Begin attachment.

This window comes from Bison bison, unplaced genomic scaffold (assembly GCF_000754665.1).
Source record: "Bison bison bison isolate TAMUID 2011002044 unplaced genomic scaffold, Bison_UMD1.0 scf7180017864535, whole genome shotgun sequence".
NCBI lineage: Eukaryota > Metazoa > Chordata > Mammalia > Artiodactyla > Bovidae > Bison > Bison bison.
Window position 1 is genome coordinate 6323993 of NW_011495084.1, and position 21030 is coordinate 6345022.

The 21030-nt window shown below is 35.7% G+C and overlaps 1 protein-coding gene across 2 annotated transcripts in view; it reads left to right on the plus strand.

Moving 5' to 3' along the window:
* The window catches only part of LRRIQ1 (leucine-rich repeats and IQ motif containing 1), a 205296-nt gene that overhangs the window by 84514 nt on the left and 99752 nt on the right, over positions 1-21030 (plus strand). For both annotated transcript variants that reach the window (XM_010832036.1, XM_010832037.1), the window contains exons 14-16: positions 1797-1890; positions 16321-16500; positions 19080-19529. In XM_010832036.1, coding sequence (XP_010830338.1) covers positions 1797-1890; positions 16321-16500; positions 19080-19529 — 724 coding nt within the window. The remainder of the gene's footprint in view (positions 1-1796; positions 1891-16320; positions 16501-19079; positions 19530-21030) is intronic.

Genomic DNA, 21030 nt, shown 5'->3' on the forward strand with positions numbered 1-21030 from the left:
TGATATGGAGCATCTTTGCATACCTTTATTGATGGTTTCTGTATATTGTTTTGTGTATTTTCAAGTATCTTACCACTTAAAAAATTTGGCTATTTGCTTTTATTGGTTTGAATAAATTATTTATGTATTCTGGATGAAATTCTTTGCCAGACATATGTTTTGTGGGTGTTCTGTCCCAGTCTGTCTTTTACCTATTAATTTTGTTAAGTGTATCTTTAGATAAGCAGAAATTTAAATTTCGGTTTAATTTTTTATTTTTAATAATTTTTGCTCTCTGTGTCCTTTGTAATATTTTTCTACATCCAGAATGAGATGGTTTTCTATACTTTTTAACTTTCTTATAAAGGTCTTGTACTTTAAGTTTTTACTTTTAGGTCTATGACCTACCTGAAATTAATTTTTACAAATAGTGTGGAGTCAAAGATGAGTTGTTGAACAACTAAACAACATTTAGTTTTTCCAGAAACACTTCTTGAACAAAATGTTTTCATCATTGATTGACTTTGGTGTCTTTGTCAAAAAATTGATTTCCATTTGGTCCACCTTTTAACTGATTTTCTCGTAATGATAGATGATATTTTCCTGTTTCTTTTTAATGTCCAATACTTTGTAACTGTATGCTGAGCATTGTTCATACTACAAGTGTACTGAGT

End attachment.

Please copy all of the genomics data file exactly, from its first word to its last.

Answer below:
This window comes from Bison bison, unplaced genomic scaffold (assembly GCF_000754665.1).
Source record: "Bison bison bison isolate TAMUID 2011002044 unplaced genomic scaffold, Bison_UMD1.0 scf7180017864535, whole genome shotgun sequence".
NCBI lineage: Eukaryota > Metazoa > Chordata > Mammalia > Artiodactyla > Bovidae > Bison > Bison bison.
Window position 1 is genome coordinate 6323993 of NW_011495084.1, and position 21030 is coordinate 6345022.

The 21030-nt window shown below is 35.7% G+C and overlaps 1 protein-coding gene across 2 annotated transcripts in view; it reads left to right on the plus strand.

Moving 5' to 3' along the window:
* The window catches only part of LRRIQ1 (leucine-rich repeats and IQ motif containing 1), a 205296-nt gene that overhangs the window by 84514 nt on the left and 99752 nt on the right, over positions 1-21030 (plus strand). For both annotated transcript variants that reach the window (XM_010832036.1, XM_010832037.1), the window contains exons 14-16: positions 1797-1890; positions 16321-16500; positions 19080-19529. In XM_010832036.1, coding sequence (XP_010830338.1) covers positions 1797-1890; positions 16321-16500; positions 19080-19529 — 724 coding nt within the window. The remainder of the gene's footprint in view (positions 1-1796; positions 1891-16320; positions 16501-19079; positions 19530-21030) is intronic.

Genomic DNA, 21030 nt, shown 5'->3' on the forward strand with positions numbered 1-21030 from the left:
TGATATGGAGCATCTTTGCATACCTTTATTGATGGTTTCTGTATATTGTTTTGTGTATTTTCAAGTATCTTACCACTTAAAAAATTTGGCTATTTGCTTTTATTGGTTTGAATAAATTATTTATGTATTCTGGATGAAATTCTTTGCCAGACATATGTTTTGTGGGTGTTCTGTCCCAGTCTGTCTTTTACCTATTAATTTTGTTAAGTGTATCTTTAGATAAGCAGAAATTTAAATTTCGGTTTAATTTTTTATTTTTAATAATTTTTGCTCTCTGTGTCCTTTGTAATATTTTTCTACATCCAGAATGAGATGGTTTTCTATACTTTTTAACTTTCTTATAAAGGTCTTGTACTTTAAGTTTTTACTTTTAGGTCTATGACCTACCTGAAATTAATTTTTACAAATAGTGTGGAGTCAAAGATGAGTTGTTGAACAACTAAACAACATTTAGTTTTTCCAGAAACACTTCTTGAACAAAATGTTTTCATCATTGATTGACTTTGGTGTCTTTGTCAAAAAATTGATTTCCATTTGGTCCACCTTTTAACTGATTTTCTCGTAATGATAGATGATATTTTCCTGTTTCTTTTTAATGTCCAATACTTTGTAACTGTATGCTGAGCATTGTTCATACTACAAGTGTACTGAGT